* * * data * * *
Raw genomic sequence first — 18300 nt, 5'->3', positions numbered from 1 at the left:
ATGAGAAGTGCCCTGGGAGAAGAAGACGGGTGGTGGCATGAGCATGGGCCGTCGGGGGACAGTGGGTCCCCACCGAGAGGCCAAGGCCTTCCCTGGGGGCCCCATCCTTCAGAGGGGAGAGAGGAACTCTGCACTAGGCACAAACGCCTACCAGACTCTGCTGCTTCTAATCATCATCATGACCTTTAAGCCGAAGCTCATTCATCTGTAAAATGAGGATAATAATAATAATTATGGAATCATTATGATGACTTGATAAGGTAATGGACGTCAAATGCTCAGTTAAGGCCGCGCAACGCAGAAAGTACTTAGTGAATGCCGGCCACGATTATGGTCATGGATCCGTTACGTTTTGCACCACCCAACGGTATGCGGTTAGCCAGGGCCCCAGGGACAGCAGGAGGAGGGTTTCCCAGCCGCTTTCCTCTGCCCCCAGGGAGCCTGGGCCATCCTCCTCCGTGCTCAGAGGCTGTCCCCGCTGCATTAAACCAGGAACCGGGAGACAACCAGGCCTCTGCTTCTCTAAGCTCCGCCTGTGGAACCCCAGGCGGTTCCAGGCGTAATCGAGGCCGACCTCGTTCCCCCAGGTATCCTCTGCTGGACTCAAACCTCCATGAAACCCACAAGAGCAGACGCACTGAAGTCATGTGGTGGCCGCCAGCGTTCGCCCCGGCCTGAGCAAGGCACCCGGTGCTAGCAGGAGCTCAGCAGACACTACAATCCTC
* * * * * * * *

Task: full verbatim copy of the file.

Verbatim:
Raw genomic sequence first — 18300 nt, 5'->3', positions numbered from 1 at the left:
ATGAGAAGTGCCCTGGGAGAAGAAGACGGGTGGTGGCATGAGCATGGGCCGTCGGGGGACAGTGGGTCCCCACCGAGAGGCCAAGGCCTTCCCTGGGGGCCCCATCCTTCAGAGGGGAGAGAGGAACTCTGCACTAGGCACAAACGCCTACCAGACTCTGCTGCTTCTAATCATCATCATGACCTTTAAGCCGAAGCTCATTCATCTGTAAAATGAGGATAATAATAATAATTATGGAATCATTATGATGACTTGATAAGGTAATGGACGTCAAATGCTCAGTTAAGGCCGCGCAACGCAGAAAGTACTTAGTGAATGCCGGCCACGATTATGGTCATGGATCCGTTACGTTTTGCACCACCCAACGGTATGCGGTTAGCCAGGGCCCCAGGGACAGCAGGAGGAGGGTTTCCCAGCCGCTTTCCTCTGCCCCCAGGGAGCCTGGGCCATCCTCCTCCGTGCTCAGAGGCTGTCCCCGCTGCATTAAACCAGGAACCGGGAGACAACCAGGCCTCTGCTTCTCTAAGCTCCGCCTGTGGAACCCCAGGCGGTTCCAGGCGTAATCGAGGCCGACCTCGTTCCCCCAGGTATCCTCTGCTGGACTCAAACCTCCATGAAACCCACAAGAGCAGACGCACTGAAGTCATGTGGTGGCCGCCAGCGTTCGCCCCGGCCTGAGCAAGGCACCCGGTGCTAGCAGGAGCTCAGCAGACACTACAATCCTC